Twice The Fun, Half the Money

Two words. University housing. Few travelers know that most universities have housing options for any visitors looking to save serious money on nearby hotels. Many times the options range from inexpensive minimalist dorm rooms with shared bathrooms to modestly priced hotel-like rooms with private bathrooms.

The Good Wife and I just spent three days living in a small, but very clean and comfortable hotel-like room on the campus of The University of British Columbia in Vancouver. The centrally located hotel is normally filled with conference participants, job candidates, and visiting faculty. The first night we watched our President pal around with the world’s worst dictator on a 42″ plasma t.v. and throughout our stay we luxuriated in the large commercial kitchen that came complete with a giant fridge/freezer; precise tubs and instructions for labeling our food; free fruit, tea, and coffee; newspapers; and an expresso maker complete with two types of beans waiting to be grinded.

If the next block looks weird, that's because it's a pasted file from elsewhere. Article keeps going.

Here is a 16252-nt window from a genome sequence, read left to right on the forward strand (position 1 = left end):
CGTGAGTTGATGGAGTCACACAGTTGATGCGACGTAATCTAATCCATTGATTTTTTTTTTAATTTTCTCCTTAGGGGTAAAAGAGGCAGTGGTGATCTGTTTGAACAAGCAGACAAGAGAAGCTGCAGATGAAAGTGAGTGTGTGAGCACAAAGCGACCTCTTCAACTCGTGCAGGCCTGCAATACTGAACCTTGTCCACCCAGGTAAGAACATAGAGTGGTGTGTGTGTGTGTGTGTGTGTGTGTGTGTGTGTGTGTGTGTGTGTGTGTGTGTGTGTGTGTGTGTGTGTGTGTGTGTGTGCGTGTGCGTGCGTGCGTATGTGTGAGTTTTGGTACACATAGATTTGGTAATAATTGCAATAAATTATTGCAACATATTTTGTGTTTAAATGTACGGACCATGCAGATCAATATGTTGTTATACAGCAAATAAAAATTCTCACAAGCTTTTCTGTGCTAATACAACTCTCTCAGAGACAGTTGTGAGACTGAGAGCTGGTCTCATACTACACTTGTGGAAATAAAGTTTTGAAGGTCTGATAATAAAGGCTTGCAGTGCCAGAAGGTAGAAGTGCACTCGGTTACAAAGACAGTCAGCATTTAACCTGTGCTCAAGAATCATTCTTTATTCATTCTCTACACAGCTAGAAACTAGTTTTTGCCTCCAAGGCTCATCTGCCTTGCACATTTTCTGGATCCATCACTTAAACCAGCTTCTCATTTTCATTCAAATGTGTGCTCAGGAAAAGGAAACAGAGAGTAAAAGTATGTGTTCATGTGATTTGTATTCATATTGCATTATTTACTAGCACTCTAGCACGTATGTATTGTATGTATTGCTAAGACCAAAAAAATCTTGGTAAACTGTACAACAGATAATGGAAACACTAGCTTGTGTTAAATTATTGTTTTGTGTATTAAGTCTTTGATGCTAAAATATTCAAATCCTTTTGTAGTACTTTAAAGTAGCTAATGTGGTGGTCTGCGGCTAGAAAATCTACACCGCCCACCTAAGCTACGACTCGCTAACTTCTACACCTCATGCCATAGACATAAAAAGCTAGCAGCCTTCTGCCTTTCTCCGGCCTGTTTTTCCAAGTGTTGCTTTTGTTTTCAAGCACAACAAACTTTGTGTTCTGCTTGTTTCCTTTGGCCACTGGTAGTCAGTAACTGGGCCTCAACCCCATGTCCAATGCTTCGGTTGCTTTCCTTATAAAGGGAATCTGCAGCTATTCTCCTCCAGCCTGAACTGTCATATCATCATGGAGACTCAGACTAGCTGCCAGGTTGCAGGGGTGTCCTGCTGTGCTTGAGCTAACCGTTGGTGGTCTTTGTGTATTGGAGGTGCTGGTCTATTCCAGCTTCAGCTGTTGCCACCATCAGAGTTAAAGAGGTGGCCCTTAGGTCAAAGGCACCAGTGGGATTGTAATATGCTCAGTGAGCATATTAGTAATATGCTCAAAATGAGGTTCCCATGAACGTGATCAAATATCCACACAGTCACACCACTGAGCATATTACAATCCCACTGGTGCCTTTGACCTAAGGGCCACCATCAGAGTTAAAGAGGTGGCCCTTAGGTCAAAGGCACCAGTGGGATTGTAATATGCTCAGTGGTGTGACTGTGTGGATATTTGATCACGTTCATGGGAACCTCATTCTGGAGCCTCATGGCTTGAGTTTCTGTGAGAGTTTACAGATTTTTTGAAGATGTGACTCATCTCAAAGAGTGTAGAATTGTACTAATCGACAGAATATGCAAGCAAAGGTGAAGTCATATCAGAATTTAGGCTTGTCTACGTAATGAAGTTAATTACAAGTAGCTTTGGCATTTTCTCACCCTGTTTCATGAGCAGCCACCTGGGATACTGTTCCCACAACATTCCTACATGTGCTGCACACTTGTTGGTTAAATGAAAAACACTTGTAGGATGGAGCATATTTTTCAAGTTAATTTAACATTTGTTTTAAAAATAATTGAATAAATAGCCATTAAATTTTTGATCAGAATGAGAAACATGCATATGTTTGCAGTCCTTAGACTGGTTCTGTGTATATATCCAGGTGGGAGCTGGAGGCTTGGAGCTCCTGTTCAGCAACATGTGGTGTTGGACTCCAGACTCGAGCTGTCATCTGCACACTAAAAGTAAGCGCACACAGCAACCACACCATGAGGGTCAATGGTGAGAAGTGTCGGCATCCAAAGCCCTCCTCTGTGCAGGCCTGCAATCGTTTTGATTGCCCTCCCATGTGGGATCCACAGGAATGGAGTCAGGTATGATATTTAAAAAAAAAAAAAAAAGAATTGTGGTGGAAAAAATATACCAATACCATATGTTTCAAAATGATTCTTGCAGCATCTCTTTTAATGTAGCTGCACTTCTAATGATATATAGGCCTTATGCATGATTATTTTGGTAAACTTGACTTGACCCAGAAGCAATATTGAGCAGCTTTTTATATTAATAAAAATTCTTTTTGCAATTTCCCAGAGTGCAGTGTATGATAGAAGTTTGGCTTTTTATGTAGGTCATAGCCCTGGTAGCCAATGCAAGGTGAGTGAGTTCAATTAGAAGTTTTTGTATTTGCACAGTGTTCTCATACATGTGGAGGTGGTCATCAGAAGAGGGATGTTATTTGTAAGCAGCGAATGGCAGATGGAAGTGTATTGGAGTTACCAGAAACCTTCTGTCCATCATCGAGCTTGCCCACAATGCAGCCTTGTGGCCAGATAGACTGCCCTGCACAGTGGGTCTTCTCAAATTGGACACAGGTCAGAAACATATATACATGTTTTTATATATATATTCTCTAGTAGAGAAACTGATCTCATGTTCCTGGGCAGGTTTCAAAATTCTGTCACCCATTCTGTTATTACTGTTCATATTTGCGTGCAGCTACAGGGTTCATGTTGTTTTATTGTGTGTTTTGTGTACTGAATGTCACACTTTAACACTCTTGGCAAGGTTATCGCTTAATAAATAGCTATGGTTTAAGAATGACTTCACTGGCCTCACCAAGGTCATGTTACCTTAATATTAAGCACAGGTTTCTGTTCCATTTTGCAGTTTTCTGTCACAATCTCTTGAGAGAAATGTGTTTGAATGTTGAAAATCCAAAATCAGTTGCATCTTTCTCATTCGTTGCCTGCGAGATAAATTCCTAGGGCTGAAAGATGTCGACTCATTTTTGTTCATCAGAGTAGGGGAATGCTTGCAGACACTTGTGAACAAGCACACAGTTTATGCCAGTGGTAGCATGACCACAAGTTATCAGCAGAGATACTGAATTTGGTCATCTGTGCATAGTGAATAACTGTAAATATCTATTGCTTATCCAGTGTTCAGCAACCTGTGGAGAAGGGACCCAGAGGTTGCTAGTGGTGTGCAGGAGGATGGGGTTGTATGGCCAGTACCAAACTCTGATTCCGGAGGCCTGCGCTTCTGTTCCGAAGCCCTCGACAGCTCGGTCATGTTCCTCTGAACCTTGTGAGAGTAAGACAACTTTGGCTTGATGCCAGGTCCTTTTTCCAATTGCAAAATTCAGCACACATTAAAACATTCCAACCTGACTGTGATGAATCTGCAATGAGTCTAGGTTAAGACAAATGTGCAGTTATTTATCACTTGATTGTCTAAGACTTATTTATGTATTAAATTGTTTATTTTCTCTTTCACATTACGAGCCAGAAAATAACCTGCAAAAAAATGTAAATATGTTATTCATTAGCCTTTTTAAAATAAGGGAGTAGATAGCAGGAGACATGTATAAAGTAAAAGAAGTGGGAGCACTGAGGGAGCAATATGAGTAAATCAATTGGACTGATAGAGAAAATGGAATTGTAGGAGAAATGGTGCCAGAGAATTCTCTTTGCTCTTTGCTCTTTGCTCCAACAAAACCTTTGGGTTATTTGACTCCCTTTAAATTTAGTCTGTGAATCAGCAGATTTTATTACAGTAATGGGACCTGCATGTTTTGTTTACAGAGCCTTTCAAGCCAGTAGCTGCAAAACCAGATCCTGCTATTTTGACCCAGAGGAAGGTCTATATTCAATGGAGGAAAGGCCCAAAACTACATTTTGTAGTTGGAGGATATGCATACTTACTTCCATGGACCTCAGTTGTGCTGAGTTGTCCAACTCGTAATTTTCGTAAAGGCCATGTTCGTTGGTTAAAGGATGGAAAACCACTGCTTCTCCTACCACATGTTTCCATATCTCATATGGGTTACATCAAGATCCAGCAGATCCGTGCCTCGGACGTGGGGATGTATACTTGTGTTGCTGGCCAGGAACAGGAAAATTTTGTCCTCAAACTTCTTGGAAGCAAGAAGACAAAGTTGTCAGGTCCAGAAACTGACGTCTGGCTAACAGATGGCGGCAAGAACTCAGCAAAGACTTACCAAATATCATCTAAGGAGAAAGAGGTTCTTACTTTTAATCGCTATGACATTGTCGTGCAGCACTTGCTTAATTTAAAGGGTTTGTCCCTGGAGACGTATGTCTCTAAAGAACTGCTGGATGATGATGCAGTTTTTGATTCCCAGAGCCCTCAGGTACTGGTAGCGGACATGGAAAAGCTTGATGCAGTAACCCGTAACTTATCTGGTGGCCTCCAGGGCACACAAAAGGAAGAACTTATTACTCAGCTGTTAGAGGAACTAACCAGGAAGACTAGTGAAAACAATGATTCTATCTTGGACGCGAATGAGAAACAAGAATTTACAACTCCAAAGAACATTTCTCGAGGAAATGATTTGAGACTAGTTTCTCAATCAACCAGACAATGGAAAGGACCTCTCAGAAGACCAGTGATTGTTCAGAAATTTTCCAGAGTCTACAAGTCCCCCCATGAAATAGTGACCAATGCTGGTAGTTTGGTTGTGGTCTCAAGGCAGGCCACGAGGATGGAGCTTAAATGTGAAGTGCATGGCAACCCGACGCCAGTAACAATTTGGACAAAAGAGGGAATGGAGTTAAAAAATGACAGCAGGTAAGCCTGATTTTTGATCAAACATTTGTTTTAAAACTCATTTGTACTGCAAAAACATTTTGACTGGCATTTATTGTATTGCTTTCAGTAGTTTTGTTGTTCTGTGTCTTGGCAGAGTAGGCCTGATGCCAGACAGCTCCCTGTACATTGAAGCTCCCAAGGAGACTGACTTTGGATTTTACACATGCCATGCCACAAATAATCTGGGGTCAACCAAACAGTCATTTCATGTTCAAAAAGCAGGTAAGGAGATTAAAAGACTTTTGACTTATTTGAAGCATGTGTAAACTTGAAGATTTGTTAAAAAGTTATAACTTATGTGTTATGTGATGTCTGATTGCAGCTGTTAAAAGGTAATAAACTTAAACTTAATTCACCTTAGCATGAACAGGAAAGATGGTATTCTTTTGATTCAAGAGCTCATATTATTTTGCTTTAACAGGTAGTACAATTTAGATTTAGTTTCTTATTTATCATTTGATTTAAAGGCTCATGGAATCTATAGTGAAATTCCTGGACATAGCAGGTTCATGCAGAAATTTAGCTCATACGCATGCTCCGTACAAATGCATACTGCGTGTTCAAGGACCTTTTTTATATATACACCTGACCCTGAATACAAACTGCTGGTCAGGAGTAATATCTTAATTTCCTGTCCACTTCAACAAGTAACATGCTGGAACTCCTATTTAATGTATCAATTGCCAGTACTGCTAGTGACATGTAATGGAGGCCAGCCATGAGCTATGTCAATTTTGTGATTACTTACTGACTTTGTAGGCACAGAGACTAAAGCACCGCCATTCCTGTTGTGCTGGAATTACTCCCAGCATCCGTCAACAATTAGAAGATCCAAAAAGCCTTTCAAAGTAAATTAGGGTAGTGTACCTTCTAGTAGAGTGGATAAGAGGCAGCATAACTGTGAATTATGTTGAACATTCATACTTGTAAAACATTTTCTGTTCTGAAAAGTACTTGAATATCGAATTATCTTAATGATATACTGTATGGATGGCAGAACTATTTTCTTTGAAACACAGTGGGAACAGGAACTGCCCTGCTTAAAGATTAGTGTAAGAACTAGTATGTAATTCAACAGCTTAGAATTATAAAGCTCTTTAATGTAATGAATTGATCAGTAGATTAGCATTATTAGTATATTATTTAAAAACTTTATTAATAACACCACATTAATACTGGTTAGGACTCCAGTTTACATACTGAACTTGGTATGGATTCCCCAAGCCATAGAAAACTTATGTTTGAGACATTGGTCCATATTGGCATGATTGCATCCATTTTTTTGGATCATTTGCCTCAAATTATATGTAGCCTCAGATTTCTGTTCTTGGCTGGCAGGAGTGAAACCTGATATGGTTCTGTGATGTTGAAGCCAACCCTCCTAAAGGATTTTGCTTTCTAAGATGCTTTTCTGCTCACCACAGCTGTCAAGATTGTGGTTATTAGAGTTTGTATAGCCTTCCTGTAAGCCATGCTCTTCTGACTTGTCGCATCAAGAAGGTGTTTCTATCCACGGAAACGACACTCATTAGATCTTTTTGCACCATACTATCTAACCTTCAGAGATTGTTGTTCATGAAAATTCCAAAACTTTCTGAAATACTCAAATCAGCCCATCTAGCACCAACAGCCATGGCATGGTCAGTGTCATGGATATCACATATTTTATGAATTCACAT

And don’t forget U.S. readers, everything north of the border is currently 24% off, so our three nights cost $302. See how far that will get you in downtown Vancouver.

It gets better. Large university campuses like UBC, go Thunderbirds, have tons to recommend them, especially in the summer, when there’s a tiny fraction of the normal number of people. On our first campus walk, we met a man who befriended us and told us we had to visit the Rose Garden because “the roses knew you were coming, so they’re blooming” and also the Museum of Anthropology which has the world’s largest collection of Pacific Northwest indigenous art.

We dug the roses and the MOA, but the cheap vegetarian restaurants on campus rocked too. And the running was great, the trail that looped the campus, the tartan track, the coastline trail. Next time we’ll take our bicycles because West Vancouver’s ubiquitous bike lanes we’re calling us.